In the frozen isolation of a small logging town in northern Maine, Lesley (Amy Morton), the longtime driver of the town’s school bus, makes a terrible mistake. When she finished her route, she neglected to check the bus and, the next day, finds a young boy suffering from hypothermia and near death in the back of the bus. This one mistake will shatter the balance of the town in “Bluebird.”
While watching “Bluebird,” I kept comparing it to Atom Egoyen’s similar 1997 drama, “The Sweet Hereafter.” Both involve a small town tragedy that takes place aboard a school bus (though Egoyan’s creates a tragedy on an epic level for a remote Canadian town).
Amy Morton’s Lesley is the key character in the film and the catalyst that will change the town and its inhabitants profoundly. A moment of distraction, a small bird flying onto the bus, makes Lesley and her family pariahs to the townsfolk.
Morton gives a solid performance and is the strongest element of “Bluebird.” The rest of the cast, including John Slattery as Lesley’s husband Richard, are not given enough depth of character to be more than two dimensional. This may be due to the lack of experience of film editor turned writer/director Lance Edmunds. With more experience, both as writer and helmer, he may show true storytelling potential. As it is, “Bluebird” makes for a fair calling card. I give it a B-.
In the Katahdin Region of Maine, logger Richard (John Slattery, AMC's 'Mad Men') worries about the declining paper mill industry. His wife, Lesley (Amy Morton, "Up in the Air"), drives the local school bus, but as she's checking it at the end of her line, she's distracted by a "Bluebird."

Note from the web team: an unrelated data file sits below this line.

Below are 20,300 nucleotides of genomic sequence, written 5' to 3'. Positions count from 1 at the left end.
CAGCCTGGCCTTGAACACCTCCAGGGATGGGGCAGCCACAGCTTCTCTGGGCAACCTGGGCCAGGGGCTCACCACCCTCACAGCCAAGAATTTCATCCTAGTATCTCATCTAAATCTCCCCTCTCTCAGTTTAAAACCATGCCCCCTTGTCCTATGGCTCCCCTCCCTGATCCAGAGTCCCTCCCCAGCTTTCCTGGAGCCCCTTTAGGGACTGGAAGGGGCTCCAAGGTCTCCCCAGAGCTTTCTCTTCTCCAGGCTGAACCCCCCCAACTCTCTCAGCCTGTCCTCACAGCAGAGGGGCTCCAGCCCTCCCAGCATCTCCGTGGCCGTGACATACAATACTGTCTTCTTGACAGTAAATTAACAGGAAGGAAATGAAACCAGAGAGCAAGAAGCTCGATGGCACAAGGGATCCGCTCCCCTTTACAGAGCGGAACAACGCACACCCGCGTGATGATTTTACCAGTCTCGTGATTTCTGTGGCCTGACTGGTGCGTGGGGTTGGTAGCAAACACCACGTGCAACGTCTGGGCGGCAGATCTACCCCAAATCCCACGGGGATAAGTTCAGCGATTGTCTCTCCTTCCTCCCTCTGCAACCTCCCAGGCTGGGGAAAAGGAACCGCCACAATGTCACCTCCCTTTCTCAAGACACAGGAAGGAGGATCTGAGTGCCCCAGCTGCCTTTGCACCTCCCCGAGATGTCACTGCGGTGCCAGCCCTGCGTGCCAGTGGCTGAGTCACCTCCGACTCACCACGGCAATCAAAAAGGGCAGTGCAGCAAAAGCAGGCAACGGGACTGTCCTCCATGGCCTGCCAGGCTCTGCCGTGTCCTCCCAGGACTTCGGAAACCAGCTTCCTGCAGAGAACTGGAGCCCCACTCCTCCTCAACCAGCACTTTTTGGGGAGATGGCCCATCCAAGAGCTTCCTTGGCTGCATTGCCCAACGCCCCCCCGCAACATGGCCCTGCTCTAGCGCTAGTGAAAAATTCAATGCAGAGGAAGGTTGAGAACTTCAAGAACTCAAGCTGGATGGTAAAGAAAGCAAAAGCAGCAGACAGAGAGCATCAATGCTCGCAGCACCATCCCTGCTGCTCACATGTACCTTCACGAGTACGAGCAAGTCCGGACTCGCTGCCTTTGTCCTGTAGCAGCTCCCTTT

Fledgling writer/director Lance Edmands pays homage to a disappearing way of life in a blue collar Maine town, but although he's gotten some terrific performances from his cast, cliched writing bogs down the film. Still, this little indie is worth a look for Amy Morton's fine work and its regional production design, photographed by cinematographer Jody Lee Lipes ("Ballet 422") like a mournful ballad.
The central drama surrounds a little boy, left alone overnight in the cold on Lesley's bus. Who is responsible? The driver who failed to notice him or the mother, Marla (Louisa Krause, "Martha Marcy May Marlene"), who failed to pick him up? The latter seizes upon Lesley's slip as an opportunity, angering her mother Crystal (Margo Martindale, "August: Osage County") who keeps vigil with the boy.
There's little in the way of happiness in this film (ironic given its title). Lesley and Richard's daughter Paula (Emily Meade, "That Awkward Moment") sings 'The End of the World' at karaoke. But when her boyfriend Walter (Adam Driver, HBO's 'Girls') apologizes for his grandpa's CDs, one wishes the filmmaker were more confident of his niche soundtrack than to have one of his characters make excuses for it. The drama associated with the slightest movement of the young boy's hand sums up Edmands' approach - quiet as a sigh. There's little in the way of last act revelations, just people worn down by life in a dying town.
Home | Reviews and Ratings Archive | Top 10 | Video | Crew | Article | Links
Reeling has been chosen as a Movie Review Query Engine Top Critic.